Though, of course, if you feel inclined to be mindful of not talking with even a speck of food in your mouth, holding off on the nail-picking until I’m not around, and giving me leeway to suddenly need to be alone, I promise you I’d be more grateful than you could ever realize. It’d be better than winning the lottery.
If you’ve known me for awhile and you’re hearing this for the first time (which is quite likely), thank you for reading. Thank you for understanding. And I’m sorry I was so scared to tell you before.
If you’re someone holding onto a secret of your own, know that it’s okay. It’s okay to keep it a secret until you’re ready to share (if ever). It’s okay to spill the beans whenever it feels right.
If you have misophonia, I’m so sorry!! I know it sucks. Maybe we can trade coping strategies someday.
But no matter what challenges life and business has thrown you, you’re in good company.
There are others like you out there somewhere even when you feel alone. As they say, everyone you meet is fighting a hard battle of their own (even if it’s a different battle from yours).Click to Tweet“Be kind, for everyone you meet is fighting a hard battle.”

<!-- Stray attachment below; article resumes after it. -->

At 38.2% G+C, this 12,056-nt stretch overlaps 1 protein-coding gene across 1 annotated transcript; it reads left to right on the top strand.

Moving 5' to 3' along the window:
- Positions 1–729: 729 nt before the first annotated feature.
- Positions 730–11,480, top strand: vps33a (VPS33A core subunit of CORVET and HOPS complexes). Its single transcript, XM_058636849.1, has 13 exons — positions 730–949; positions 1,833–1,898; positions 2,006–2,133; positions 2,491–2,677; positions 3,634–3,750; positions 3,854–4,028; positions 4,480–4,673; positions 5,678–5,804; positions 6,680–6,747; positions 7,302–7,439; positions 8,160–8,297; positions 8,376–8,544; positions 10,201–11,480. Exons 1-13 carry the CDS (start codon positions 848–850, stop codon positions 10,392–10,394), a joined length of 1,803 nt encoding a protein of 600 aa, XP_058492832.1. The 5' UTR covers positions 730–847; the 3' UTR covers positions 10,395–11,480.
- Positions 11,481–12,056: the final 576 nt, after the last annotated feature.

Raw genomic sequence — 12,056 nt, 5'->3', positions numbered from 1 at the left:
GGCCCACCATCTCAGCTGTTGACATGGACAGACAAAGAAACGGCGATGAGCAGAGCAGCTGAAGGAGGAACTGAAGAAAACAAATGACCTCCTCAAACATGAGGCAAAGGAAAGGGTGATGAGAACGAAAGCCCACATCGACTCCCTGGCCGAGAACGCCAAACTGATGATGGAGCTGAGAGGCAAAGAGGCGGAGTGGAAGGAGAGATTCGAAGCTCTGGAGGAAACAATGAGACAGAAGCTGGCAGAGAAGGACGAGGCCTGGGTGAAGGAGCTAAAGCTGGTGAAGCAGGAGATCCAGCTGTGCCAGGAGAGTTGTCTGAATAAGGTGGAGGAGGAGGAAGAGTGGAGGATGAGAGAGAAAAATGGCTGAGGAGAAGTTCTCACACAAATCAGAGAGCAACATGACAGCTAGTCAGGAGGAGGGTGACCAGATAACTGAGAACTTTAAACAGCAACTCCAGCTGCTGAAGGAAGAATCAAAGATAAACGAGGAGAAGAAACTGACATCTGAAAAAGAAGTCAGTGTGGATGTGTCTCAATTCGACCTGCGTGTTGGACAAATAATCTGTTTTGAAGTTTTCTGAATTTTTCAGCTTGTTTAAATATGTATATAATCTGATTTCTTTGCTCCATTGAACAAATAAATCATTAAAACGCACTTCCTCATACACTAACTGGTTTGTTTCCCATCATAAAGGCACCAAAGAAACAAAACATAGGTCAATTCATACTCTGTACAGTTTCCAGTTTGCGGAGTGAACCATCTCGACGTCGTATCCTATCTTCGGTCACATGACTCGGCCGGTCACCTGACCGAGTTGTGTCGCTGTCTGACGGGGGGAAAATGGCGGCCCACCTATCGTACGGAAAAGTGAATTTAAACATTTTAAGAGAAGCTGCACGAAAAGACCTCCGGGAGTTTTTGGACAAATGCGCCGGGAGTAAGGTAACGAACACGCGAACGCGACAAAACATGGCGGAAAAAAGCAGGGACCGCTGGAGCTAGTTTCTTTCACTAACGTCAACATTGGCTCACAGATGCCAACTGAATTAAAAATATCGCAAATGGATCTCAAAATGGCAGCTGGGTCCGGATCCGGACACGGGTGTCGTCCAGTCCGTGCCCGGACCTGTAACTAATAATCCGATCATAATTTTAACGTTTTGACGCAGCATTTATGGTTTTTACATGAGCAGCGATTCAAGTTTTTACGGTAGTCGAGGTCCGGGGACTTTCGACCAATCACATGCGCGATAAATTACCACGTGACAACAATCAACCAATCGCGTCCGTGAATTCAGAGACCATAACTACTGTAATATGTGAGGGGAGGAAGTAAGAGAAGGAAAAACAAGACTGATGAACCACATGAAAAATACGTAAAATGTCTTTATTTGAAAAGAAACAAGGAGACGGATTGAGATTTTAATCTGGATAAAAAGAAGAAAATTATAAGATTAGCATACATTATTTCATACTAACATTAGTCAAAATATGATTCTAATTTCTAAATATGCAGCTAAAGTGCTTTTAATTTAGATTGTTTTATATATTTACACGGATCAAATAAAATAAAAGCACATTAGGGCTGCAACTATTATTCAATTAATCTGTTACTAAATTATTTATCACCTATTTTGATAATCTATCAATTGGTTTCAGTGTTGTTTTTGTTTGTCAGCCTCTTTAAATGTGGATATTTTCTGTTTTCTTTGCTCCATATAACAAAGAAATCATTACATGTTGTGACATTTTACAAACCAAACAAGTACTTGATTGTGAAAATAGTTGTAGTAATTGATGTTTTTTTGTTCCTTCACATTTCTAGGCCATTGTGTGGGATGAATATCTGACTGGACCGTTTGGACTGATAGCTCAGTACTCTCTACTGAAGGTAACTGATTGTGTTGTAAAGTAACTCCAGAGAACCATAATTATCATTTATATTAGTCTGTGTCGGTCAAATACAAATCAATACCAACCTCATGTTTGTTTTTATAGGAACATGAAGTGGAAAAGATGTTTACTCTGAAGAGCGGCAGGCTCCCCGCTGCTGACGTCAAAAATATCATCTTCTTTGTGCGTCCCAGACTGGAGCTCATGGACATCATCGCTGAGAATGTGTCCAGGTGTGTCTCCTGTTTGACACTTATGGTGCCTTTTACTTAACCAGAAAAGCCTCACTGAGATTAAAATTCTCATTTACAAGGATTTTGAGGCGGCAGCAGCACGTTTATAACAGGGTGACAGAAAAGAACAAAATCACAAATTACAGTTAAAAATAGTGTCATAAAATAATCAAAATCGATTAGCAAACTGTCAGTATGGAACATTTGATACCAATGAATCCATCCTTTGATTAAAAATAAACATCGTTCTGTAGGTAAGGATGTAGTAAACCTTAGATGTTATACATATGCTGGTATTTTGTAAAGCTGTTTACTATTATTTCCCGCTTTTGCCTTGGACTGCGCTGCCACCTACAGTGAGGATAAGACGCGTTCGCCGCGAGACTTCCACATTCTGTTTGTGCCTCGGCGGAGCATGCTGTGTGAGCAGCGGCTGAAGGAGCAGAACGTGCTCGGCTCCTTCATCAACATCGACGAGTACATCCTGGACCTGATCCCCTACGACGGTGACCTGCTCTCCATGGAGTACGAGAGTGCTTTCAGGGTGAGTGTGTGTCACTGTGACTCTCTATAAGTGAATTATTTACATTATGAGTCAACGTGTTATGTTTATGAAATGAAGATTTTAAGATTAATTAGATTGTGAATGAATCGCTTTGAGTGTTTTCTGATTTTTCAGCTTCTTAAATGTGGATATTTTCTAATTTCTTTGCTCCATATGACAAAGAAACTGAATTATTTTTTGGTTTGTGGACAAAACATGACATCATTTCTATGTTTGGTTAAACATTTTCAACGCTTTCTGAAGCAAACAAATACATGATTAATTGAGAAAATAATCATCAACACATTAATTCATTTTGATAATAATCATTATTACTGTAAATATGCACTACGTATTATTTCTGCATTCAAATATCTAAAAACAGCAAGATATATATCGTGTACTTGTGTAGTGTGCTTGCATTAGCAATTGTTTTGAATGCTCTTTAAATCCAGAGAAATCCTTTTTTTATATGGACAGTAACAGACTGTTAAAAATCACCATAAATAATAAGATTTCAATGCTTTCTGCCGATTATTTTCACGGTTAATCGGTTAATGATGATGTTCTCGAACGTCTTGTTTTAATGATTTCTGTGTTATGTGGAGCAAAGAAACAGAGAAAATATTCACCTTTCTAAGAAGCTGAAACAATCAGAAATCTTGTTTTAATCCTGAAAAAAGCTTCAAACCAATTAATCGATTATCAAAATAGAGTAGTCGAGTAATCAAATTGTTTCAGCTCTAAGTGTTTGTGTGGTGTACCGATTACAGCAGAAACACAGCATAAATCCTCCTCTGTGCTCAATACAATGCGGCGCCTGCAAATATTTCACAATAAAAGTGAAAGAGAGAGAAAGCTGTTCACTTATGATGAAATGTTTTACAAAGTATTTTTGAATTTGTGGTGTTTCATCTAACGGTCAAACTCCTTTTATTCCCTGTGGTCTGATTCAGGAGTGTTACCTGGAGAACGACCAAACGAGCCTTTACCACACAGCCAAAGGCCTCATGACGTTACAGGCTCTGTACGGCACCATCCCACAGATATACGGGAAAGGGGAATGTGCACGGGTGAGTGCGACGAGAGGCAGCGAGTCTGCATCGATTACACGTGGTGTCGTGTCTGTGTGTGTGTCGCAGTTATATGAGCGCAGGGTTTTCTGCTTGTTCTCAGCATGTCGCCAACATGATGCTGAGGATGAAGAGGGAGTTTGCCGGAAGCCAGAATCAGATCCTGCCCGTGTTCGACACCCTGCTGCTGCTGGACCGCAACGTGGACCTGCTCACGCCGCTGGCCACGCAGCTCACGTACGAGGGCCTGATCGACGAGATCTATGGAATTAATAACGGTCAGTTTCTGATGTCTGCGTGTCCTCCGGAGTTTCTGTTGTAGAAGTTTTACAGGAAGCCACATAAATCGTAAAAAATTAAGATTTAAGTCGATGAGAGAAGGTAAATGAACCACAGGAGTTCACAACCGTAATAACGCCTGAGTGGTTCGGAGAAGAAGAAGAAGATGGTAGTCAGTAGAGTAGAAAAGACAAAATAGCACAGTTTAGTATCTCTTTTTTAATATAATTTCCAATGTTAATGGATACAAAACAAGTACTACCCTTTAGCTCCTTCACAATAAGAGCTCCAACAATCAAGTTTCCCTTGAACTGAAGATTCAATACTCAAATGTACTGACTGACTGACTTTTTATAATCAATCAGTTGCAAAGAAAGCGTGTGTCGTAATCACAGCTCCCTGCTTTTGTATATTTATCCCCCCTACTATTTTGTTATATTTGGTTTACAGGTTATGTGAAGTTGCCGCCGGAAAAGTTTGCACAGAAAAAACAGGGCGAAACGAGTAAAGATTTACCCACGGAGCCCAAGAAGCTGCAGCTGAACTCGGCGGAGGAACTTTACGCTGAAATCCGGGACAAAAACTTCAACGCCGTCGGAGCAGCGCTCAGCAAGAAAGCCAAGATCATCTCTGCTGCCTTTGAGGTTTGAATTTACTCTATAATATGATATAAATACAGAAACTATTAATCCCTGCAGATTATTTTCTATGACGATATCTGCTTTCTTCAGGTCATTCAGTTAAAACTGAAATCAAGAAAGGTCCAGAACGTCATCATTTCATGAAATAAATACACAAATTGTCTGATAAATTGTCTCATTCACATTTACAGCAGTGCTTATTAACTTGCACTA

[* I understand that the word crazy is often ableist language and is generally overused in our society, by myself included. As I’m learning about abelist language and editing many blog posts to improve my word choice, I am deliberately keeping the word crazy in a few places in this post because it accurately reflects what I thought was happening to me on a mental and emotional level. My intention is to reflect my own experience in my life, not harm or diminish others.]